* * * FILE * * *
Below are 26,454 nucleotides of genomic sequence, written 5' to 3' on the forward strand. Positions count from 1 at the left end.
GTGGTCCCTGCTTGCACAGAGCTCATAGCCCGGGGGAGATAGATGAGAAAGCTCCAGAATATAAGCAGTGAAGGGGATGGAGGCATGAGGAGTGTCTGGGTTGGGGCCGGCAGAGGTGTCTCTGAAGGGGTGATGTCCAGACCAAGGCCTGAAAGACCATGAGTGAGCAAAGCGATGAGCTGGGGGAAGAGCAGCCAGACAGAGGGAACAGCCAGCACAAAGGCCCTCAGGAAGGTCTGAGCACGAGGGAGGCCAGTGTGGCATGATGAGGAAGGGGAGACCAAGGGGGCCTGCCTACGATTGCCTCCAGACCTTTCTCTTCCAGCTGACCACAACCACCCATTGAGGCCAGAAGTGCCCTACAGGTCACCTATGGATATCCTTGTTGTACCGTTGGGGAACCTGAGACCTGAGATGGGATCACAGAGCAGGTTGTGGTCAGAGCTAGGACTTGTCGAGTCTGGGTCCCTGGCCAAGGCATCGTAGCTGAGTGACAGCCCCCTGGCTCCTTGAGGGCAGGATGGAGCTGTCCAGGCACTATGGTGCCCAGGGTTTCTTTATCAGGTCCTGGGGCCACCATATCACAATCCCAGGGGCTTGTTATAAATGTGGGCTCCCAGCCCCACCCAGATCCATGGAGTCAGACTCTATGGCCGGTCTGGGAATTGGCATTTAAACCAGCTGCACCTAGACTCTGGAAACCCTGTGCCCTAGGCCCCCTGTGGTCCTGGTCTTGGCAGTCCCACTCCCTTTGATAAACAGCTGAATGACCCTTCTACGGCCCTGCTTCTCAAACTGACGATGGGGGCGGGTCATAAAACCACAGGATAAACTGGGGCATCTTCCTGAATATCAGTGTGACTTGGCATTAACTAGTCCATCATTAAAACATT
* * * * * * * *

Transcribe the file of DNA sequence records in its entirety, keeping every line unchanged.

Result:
Below are 26,454 nucleotides of genomic sequence, written 5' to 3' on the forward strand. Positions count from 1 at the left end.
GTGGTCCCTGCTTGCACAGAGCTCATAGCCCGGGGGAGATAGATGAGAAAGCTCCAGAATATAAGCAGTGAAGGGGATGGAGGCATGAGGAGTGTCTGGGTTGGGGCCGGCAGAGGTGTCTCTGAAGGGGTGATGTCCAGACCAAGGCCTGAAAGACCATGAGTGAGCAAAGCGATGAGCTGGGGGAAGAGCAGCCAGACAGAGGGAACAGCCAGCACAAAGGCCCTCAGGAAGGTCTGAGCACGAGGGAGGCCAGTGTGGCATGATGAGGAAGGGGAGACCAAGGGGGCCTGCCTACGATTGCCTCCAGACCTTTCTCTTCCAGCTGACCACAACCACCCATTGAGGCCAGAAGTGCCCTACAGGTCACCTATGGATATCCTTGTTGTACCGTTGGGGAACCTGAGACCTGAGATGGGATCACAGAGCAGGTTGTGGTCAGAGCTAGGACTTGTCGAGTCTGGGTCCCTGGCCAAGGCATCGTAGCTGAGTGACAGCCCCCTGGCTCCTTGAGGGCAGGATGGAGCTGTCCAGGCACTATGGTGCCCAGGGTTTCTTTATCAGGTCCTGGGGCCACCATATCACAATCCCAGGGGCTTGTTATAAATGTGGGCTCCCAGCCCCACCCAGATCCATGGAGTCAGACTCTATGGCCGGTCTGGGAATTGGCATTTAAACCAGCTGCACCTAGACTCTGGAAACCCTGTGCCCTAGGCCCCCTGTGGTCCTGGTCTTGGCAGTCCCACTCCCTTTGATAAACAGCTGAATGACCCTTCTACGGCCCTGCTTCTCAAACTGACGATGGGGGCGGGTCATAAAACCACAGGATAAACTGGGGCATCTTCCTGAATATCAGTGTGACTTGGCATTAACTAGTCCATCATTAAAACATT